this he was allowed to see Mura.

" Mura," said he, " I ought to ex-
plain . . ."

" Don't explain, Cyril, I don't want
to know anything. ... I love you, and
that's enough . . ."

And she squeezed his hand so con-
fidingly that he did not attempt to make
any further explanations. In the evening
they walked together ; Cyril told her
about the magnificent palaces, bridges,
museums, aind theatres of the capital.

"It must be very nice there," remarked
Mura, timidly, fearing this might be a

•• Yes, but there is no life there —
people don't live there, but pass time.
Life is consumed by the flame of excite-
ment and amusement ; I would not live
there even a year if I had my choice."

"And I could live there for an age,"
thought Mura to herself.

The next day Cyril got up early, as


the bishop received at eight o : clock in
the morning. He dressed himself in
the clumsy suit of clothes provided by
the authorities for the students of the
academy, drank tea, and left the proto-
pope's house before any of its inmates
had got up. The deacon, however, was
already up, and went with his son to the
gates of the bishop's house, and said to
him —

" The bishop will treat you with
respect, as you have shown yourself a.
learned and distinguished man. But
be careful to treat him with great re-
spect . . . and if you can manage to put
in a word foryour brother Nazar, do so."

Cyril found at the entrance a crowd,
of people, chiefly country clergy in worn-
out cassocks and caftans. 1 Some of them
had a complacent air : as, for instance,
two fat popes who had come to get
permission for an exchange of livings ;
others, with fear and trembling, were
awaiting banishment to a monastery for
some irregularity. There were also
women, evidently the widows of clergy,
who had come to petition for pensions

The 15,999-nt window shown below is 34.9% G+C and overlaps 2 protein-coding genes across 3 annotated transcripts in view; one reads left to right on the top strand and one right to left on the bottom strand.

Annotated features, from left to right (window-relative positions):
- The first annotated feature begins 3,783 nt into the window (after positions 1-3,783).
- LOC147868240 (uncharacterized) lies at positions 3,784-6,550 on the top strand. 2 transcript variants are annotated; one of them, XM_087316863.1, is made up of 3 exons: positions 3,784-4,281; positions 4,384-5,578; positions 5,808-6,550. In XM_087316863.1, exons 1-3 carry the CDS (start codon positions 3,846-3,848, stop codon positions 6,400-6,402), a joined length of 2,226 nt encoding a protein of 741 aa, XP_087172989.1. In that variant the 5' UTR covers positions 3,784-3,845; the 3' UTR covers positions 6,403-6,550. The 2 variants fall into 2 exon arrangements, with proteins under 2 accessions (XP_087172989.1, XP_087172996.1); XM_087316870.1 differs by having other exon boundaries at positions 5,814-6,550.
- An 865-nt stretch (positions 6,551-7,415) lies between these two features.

or for permission to live on in the parish
as caretakers of the church, where their
husbands had served, maybe thirty or
forty years. Cyril, in his capacity of
" magistrant " of the academy, was im-
mediately admitted into the presence of
the bishop and the rest had to wait. The
bishop received him in a friendly way,
as the thanks which the seminary had
received for Cyril, had reflected more
or less credit on the bishop himself.

" I know — I know all about it. The
father rector of the academy wrote tc

1 Along coat worn by the Russian peasant.


me. They were counting on you, and
you refused them on account of illness.
H'm ! . . . There doesn't seem much
the matter with you."

The bishop was a very old man, but
was very vigorous for his age and fond
-of talking ; his perfectly grey beard was
.always wagging. He was short and
somewhat stout ; his face was simple
.and good-natured, but he liked to appear
stern, and to have it understood that
he kept the diocese in good order.
Although he had the reputation of being
•strict, very strict even, still there were
not ten men to be found in the diocese
whom he had punished. He would
talk and threaten and then send the
culprit home in peace. Cyril seated
himself in accordance with the bishop's
invitation and said —

" I am perfectly well, your Reverence.
My illness was only a formal excuse for
refusing the appointment offered to me."

" I don't quite understand ; explain,
if you please, my son."

" Well, your Reverence, this is the
cause of my visit to you. I wish to
explain my intentions to you. I wish to
find a place as a country priest."

" What do you mean ? You have
■finished at the academy, and received
the gold medal, and wish to be a country
priest ? "

It was hardly surprising that the
bishop was astonished. This was the
first time in his life, that he had ever
had such a petition made to him. As a
rule, the academicians were only satis-
fied with the very best places, and
wished to go straight to the cathedral,
•or, in any case, to one of the very best


town churches, and then in the capacity
of chief clergyman.

" I don't understand you ; please ex-
plain, " added the bishop, looking at